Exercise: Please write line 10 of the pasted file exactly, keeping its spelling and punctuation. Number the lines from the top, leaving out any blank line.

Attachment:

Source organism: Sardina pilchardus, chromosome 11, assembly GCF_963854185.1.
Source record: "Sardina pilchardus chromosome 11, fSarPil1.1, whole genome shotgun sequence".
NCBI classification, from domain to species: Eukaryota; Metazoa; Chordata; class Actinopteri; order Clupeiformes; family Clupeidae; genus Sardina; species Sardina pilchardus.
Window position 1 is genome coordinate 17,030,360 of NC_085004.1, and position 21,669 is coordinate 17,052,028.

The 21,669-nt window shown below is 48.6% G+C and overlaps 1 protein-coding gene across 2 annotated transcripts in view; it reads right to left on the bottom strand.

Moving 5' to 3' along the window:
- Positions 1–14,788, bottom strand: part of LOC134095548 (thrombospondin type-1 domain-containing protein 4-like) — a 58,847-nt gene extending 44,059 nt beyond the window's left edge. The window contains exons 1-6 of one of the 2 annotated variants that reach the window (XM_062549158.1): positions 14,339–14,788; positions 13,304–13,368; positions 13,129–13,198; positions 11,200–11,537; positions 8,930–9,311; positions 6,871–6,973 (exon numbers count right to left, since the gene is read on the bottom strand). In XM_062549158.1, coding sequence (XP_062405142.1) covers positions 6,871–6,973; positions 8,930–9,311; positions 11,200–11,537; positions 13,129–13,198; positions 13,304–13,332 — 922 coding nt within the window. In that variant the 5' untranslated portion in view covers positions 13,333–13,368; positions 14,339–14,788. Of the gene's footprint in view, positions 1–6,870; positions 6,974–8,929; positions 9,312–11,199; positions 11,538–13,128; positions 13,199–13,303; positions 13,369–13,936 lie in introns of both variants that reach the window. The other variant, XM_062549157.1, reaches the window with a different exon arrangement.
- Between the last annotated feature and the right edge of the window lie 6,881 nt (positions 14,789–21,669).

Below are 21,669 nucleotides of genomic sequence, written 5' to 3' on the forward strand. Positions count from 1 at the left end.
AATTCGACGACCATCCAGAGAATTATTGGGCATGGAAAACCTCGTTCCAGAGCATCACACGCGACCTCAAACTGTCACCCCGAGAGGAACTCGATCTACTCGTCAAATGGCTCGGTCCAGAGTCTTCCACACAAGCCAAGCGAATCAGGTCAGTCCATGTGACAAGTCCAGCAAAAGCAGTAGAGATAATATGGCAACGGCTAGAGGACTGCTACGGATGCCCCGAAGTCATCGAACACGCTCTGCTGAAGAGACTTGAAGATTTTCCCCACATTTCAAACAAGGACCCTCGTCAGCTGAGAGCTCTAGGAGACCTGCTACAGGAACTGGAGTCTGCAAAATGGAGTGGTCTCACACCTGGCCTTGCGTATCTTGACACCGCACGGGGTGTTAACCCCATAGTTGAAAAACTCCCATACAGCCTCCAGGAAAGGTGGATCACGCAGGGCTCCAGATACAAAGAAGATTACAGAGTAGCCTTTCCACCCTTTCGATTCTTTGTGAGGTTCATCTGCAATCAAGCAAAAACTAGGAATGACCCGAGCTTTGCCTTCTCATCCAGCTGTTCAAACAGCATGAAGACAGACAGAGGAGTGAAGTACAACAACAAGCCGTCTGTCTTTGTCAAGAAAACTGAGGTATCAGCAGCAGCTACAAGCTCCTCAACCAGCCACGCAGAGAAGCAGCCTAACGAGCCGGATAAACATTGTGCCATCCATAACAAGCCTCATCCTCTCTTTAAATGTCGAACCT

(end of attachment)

AATTCGACGACCATCCAGAGAATTATTGGGCATGGAAAACCTCGTTCCAGAGCATCACACGCGACCTCAAACTGTCACCCCGAGAGGAACTCGATCTACTCGTCAAATGGCTCGGTCCAGAGTCTTCCACACAAGCCAAGCGAATCAGGTCAGTCCATGTGACAAGTCCAGCAAAAGCAGTAGAGATAATATGGCAACGGCTAGAGGACTGCTACGGATGCCCCGAAGTCATCGAACACGCTCTGCTGAAGAGACTTGAAGATTTTCCCCACATTTCAAACAAGGACCCTCGTCAGCTGAGAGCTCTAGGAGACCTGCTACAGGAACTGGAGTCTGCAAAATGGAGTGGTCTCACACCTGGCCTTGCGTATCTTGACACCGCACGGGGTGTTAACCCCATAGTTGAAAAACTCCCATACAGCCTCCAGGAAAGGTGGATCACGCAGGGCTCCAGATACAAAGAAGATTACAGAGTAGCCTTTCCACCCTTTCGATTCTTTGTGAGGTTCATCTGCAATCAAGCAAAAACTAGGAATGACCCGAGCTTTGCCTTCTCATCCAGCTGTTCAAACAGCATGAAGACAGACAGAGGAGTGAAGTACAACAACAAGCCGTCTGTCTTTGTCAAGAAAACTGAGGTATCAGCAGCAGCTACAAGCTCCTCAACCAGCCACGCAGAGAAGCAGCCTAACGAGCCGGATAAACATTGTGCCATCCATAACAAGCCTCATCCTCTCTTTAAATGTCGAACCT